Friday, January 22, 2010

Volunteering and Offering Hope

If you have a pillowcase, minimal sewing skills, bias tape, and elastic, you can volunteer to make a dress. Or as a carpenter said about his seamstress wife, “She’s building a dress?”

As we’ve seen through the recent tragedy in Haiti, volunteerism is the motor that runs many aid agencies. Two days ago, school girls in the United States made dresses for displaced girls in Haiti, and they made them from pillowcases. Hope 4 Kids International will soon send the dresses to rubble strewn Haiti and offer a glimmer of optimism.

Volunteers at Hope 4 Kids International seek to furnish every girl in underprivileged nations with a dress. Across the United States, pillowcases are sewn into sun dresses. In a tailoring school in Ugandi, parent organization, Hope 4 Women International, furnished pillowcases and instructions so that local women could make the simple dresses and also teach the teens in the area.

By also furnishing treadle sewing machines to women in remote villages, they can then make dresses for their daughters even when electricity is not available. Interested? Patterns and step-by-step video instructions can be found at

In this country, 44 percent of adults volunteer, that’s 83.9 million workers. The Independent Sector Survey, sponsored by MetLife Foundation, measures the generosity of Americans based on giving monies and volunteer hours. A recent survey found that 89 percent of households give an average of $1,620 per year. Their volunteer hours represent the equivalent of over 9 million full time wage-earners, a value of 239 billion dollars.

Another program, Retired Senior and Volunteer Program (RSVP), helps people over the age of 55 find meaningful volunteer work in their communities. They state, “Anyone willing to lend their skills to make a difference is welcome to join RSVP and receive its referral services and benefits.” RSVP has nearly 500,000 volunteers across the nation who help adults learn to read, deliver meals to the homebound elderly, and assist in disaster preparedness and response.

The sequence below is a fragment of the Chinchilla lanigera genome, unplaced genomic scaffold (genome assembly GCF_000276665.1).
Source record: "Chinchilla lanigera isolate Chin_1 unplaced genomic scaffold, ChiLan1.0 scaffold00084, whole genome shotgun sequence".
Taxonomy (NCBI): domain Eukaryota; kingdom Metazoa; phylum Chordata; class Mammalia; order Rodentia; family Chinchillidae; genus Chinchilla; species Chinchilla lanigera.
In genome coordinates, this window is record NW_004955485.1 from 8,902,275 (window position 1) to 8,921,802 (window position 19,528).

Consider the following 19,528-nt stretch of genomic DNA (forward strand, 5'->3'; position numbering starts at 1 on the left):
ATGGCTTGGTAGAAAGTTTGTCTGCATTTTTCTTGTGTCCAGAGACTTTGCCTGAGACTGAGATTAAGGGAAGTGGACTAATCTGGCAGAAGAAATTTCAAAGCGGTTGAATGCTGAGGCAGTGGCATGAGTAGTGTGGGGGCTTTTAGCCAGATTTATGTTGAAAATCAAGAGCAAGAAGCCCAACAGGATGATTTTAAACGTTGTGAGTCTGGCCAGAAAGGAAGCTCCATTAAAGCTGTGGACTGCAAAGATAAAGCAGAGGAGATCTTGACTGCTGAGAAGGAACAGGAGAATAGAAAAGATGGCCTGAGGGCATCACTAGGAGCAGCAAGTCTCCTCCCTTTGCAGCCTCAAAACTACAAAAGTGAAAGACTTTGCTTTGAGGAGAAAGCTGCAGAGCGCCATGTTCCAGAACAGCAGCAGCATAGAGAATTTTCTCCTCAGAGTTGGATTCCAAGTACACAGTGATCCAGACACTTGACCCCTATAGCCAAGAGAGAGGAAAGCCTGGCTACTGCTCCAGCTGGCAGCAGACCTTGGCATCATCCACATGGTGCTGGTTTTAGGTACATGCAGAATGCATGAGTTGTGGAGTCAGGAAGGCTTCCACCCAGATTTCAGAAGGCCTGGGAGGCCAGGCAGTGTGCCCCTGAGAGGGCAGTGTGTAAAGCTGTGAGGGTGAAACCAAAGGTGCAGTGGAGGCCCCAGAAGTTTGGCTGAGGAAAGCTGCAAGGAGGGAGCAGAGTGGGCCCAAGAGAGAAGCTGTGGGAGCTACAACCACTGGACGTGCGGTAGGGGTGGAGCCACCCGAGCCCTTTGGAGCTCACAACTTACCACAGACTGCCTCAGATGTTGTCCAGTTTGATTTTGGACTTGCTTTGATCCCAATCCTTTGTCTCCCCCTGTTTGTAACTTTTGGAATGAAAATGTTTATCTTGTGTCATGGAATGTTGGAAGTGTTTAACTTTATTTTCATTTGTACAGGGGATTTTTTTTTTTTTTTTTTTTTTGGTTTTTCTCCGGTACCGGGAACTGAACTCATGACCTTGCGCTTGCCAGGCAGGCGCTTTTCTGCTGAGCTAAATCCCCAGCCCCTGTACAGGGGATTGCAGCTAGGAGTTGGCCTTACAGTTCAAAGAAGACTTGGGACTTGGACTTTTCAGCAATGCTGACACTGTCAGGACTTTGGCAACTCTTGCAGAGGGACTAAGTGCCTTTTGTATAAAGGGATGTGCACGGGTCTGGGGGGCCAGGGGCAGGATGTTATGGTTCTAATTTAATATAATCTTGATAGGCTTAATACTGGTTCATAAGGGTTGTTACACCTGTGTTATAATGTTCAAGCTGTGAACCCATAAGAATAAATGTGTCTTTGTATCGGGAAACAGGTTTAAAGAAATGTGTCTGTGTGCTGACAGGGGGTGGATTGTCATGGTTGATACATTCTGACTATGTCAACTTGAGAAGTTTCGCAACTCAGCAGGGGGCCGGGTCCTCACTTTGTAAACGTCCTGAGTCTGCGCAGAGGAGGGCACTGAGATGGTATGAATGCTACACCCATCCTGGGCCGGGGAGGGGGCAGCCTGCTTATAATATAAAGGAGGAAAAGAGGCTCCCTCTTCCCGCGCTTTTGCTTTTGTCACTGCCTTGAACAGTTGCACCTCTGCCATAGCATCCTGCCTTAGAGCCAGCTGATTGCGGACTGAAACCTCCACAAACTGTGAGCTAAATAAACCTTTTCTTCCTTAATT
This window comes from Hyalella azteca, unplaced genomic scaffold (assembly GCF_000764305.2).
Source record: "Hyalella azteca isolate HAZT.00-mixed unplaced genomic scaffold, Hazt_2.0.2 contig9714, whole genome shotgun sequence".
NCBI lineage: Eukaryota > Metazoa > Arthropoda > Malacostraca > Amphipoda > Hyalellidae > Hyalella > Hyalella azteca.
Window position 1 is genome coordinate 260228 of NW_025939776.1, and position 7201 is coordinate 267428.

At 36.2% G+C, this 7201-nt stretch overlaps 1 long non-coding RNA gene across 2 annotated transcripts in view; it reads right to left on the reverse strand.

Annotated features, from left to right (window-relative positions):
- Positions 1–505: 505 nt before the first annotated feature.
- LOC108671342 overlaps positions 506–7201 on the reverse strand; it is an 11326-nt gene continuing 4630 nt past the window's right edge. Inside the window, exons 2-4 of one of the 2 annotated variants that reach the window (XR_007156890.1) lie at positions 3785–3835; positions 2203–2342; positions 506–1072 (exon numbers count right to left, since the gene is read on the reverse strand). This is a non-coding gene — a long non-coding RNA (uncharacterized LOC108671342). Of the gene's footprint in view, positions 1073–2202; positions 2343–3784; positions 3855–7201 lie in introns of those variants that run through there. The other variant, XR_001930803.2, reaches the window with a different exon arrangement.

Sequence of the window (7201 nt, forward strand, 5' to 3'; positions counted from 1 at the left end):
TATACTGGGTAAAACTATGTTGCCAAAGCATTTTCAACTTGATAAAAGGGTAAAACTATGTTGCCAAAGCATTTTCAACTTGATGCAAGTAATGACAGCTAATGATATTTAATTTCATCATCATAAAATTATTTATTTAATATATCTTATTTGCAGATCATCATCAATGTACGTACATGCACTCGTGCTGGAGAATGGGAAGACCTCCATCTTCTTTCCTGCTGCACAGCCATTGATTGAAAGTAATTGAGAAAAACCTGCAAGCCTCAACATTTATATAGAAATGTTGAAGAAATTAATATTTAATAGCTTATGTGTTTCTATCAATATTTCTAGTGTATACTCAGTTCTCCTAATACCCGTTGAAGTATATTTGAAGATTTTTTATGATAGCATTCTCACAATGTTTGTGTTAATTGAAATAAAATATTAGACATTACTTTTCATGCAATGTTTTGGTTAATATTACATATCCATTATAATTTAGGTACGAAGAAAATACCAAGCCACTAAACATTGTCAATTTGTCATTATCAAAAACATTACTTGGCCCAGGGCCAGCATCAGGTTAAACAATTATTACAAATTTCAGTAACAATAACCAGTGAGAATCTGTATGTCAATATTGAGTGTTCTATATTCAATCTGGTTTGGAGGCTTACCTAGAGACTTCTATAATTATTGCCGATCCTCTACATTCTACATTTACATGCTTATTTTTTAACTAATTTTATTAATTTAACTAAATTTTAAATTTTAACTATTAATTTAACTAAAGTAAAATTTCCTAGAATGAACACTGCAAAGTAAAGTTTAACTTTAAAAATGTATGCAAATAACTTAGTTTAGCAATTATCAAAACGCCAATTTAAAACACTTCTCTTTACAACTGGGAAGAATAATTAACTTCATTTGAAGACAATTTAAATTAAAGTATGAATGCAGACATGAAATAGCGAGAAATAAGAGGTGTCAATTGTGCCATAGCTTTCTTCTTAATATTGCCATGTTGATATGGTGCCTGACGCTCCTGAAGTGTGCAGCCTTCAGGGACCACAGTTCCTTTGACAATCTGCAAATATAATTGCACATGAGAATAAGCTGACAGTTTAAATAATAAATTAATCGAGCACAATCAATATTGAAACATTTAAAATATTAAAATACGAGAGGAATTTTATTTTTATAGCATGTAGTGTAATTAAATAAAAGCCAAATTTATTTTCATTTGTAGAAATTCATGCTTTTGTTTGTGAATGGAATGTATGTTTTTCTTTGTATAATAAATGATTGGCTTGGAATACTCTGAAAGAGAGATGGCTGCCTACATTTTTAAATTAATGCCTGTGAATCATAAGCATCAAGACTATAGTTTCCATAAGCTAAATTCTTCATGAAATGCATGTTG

In addition, many retired persons volunteer at non-profit groups, who benefit from the life-learned and work-related skills of retired seniors. RSVP volunteers work in libraries, community centers, schools, law enforcement agencies, parks, and hospitals. Marge Wright, whose volunteer work was spotlighted in the regional RSVP newsletter, trained to become a mentor to juveniles who are at risk of incarceration. She listens carefully to the young man she is mentoring and finds ways to connect through his interests.

Ms. Wright collects “relevant newspaper and magazine articles” about his sports and entertainment heroes and then uses those to help him “increase his reading and reading comprehension skills.” Also, she watches for opportunities to address appropriate and inappropriate behavior, and that type of conversation is easy when conversing about current events.

One of RSVP projects is our non profit Friendship Center, meeting the needs of Senior Adults throughout Montgomery County. Volunteers are needed to assist with the Meals on Wheels program. Contact Nicki Wright at Gulf Coast RSVP if you can help with this project or others.

Jesus poured out his life to those he only spent moments with or those who traveled with him three years. He summed up his entire mission when he said, “[T]he Son of Man came not to be served but to serve, and to give himself as ransom for many” (Matthew 20:28). And Jesus words, “It is better to give than to receive” (Acts 20:35) are a much repeated truism, over 2,000 years later. Jesus not only gave his life on the cross, but he laid down his life for others every day.

Christ-follower vol;unteers, whether you are “building” pillowcase dresses, building wooden trusses for a home, or building sandwiches at a homeless shelter, you are in good company. Jesus said, “For where two or three come together in my name, there am I with them” (Matthew 18:20).

1 comment:

  1. Thank you Cathy for your encouragement on dress a girl around the world. I cannot tell you how moving it is to see the faces of these girls when they realize someone whom they have never met cared enough to make the only new dress they have ever owned. It brings such dignity in worlds where girls are regarded as having no voice or value.

    Making these dresses seems to be such a simple act--but to the girls receiving them--it's priceless.